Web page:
It’s been a breakout 12 months for Sydney Sweeney – she was terrifying on The White Lotus and she was heartbreaking on Euphoria season two, and now she’s a double Emmy nominee for her performances on both shows and has a mystery role in the upcoming Madame Web and is basically booked and busy for the foreseeable future.
But first, the campaign – and she covers the new issue of The Hollywood Reporter, her first major profile in the trades. These are publications about the industry for the industry and there will be a lot of voters paying attention as they consider their ballots so it’s interesting to me how this interview went down and what Sydney has to say.
Because typically when a star of Sydney’s age (she’s 24) breaks out, there’s a familiar playbook for how they present themselves in these moments, especially when the star is female. We’ve read hundreds of these profiles that include details about what she ate, what she wore, who she’s been spending time with, where she parties, how excited she is because all her dreams came true.
That is not the tone of this article. There isn’t a lot of fluff here. Sydney’s dreams have come true but it wasn’t a fairy tale ride to get here – and she’s not going to pretend that it was and or that the hard road to get to this point has transformed into a golden path. Stephanie just wrote in the previous post about Shawn Mendes being candid about his struggles with mental health and the demands of celebrity. Sydney too isn’t campaigning for that Emmy on a smile. Instead she’s getting pretty real about subjects that we don’t often hear people in her position talking about: exhaustion, money, pressure…
Pressure to keep working to keep making money.
“If I wanted to take a six-month break, I don’t have income to cover that,” she says. “I don’t have someone supporting me, I don’t have anyone I can turn to, to pay my bills or call for help.” Surely HBO paychecks afford a lifestyle immune from rising gas prices? “They don’t pay actors like they used to, and with streamers, you no longer get residuals,” Sweeney notes. “The established stars still get paid, but I have to give 5 percent to my lawyer, 10 percent to my agents, 3 percent or something like that to my business manager. I have to pay my publicist every month, and that’s more than my mortgage.” It’s not that she wants people to feel badly for her, but she is adamant that the luxuries of the job not gloss over the realities of the business. To stay relevant as a young actress, particularly one so deeply entrenched in and reliant on the internet generation, requires investment. There’s a lot of press to do, and the associated costs — styling, tailoring, hair and makeup, travel — aren’t always covered by a network. She says this is what motivated her pivot into brand deals, taking gigs as a Miu Miu ambassador and starring in an Armani beauty campaign: “If I just acted, I wouldn’t be able to afford my life in L.A. I take deals because I have to.”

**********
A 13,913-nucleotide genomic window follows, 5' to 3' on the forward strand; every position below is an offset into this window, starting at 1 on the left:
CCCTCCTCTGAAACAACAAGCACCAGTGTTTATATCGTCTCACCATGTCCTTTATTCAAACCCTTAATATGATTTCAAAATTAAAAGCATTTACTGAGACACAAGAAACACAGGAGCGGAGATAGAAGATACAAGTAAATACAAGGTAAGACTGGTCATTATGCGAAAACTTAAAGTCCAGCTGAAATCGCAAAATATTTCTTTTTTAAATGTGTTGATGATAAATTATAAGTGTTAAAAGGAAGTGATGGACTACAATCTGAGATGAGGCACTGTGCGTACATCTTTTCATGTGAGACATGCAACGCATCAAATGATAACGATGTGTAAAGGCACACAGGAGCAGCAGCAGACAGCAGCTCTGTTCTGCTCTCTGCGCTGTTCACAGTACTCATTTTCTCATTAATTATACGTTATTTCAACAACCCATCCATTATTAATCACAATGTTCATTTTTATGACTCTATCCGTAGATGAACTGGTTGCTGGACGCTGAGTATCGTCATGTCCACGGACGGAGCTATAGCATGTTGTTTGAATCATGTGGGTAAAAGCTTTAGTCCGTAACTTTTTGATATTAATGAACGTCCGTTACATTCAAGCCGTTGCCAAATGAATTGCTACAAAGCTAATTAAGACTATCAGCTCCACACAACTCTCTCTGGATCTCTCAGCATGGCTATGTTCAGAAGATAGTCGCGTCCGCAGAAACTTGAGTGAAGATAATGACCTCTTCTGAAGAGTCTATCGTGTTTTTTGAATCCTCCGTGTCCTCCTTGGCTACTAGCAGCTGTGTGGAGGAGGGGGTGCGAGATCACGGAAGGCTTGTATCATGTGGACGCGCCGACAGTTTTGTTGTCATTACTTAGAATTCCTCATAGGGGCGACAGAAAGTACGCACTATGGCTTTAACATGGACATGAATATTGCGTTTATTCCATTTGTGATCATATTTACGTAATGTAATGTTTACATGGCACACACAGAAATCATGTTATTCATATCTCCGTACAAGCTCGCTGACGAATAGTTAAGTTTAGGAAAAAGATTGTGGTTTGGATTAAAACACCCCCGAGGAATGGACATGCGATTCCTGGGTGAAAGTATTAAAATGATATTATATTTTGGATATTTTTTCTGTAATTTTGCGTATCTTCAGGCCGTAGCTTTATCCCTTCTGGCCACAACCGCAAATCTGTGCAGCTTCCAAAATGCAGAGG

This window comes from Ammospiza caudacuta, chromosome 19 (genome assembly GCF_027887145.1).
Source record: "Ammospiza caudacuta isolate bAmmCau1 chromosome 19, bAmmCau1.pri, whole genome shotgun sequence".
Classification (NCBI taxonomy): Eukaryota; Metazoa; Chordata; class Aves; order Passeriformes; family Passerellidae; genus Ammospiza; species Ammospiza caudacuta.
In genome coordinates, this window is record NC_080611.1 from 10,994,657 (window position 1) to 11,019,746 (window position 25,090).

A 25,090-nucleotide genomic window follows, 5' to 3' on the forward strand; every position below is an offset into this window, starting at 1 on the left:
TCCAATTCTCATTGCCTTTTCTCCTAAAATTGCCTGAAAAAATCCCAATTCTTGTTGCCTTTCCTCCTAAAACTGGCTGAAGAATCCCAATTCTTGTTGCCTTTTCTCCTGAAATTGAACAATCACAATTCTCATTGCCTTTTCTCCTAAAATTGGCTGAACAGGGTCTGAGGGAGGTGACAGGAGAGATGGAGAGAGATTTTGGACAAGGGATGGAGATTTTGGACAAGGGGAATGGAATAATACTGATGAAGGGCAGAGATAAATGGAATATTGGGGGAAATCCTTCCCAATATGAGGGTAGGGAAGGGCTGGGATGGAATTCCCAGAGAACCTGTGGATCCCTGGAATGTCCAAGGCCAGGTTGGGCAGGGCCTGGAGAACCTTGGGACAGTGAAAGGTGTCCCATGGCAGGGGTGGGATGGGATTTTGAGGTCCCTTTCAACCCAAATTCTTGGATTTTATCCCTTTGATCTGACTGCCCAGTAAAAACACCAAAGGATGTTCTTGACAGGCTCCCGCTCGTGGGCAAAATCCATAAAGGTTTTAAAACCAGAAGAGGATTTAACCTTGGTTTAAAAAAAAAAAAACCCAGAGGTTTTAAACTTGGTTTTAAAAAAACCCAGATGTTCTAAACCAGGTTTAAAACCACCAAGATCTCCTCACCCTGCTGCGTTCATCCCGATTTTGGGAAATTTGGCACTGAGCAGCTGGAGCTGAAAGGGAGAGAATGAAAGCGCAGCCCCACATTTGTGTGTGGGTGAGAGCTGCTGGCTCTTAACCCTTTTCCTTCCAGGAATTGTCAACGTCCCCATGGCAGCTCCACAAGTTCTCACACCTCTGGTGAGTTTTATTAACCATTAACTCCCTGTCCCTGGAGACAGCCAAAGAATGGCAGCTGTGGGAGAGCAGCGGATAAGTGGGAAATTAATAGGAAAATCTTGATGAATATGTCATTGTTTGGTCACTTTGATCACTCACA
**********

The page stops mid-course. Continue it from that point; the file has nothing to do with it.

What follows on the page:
She goes on to talk about how she bought a house but that it’s not the kind of house that’s secluded and inaccessible to the public so there are always fans and/or paps outside and when it’s suggested to her that she move to a standard celebrity enclave with gates and security, she gets even more specific and basically says that she’s not exactly in the financial bracket to be able to live like a Kardashian and will stay at this place for as long as she can.
Again, we don’t hear stars talking like this often – and certainly not 24 year old breakouts angling for an Emmy. Money? Mortgages? Not what we would traditionally consider sexy campaign content. But now it is with a new generation of young female celebrities who, as Sydney says, don’t have connections, didn’t have the Hollywood hookups, who had to scape and hustle to get where they, and who have seen those before them not prepared for the realities of fame, carried away by fame themselves until they realised one day the lifestyle was no longer sustainable.
This is a reality for those who haven’t “made it”. But it can also still be a reality for those who have made it…even though it’s never seemed like it through the glossy pictures. This profile makes the case that Sydney Sweeney is firmly in charge of her career, and going about it strategically – so the fact that she’s choosing talk about this in THR, during Emmy season, tells you how exactly she wants to shape her image and reputation.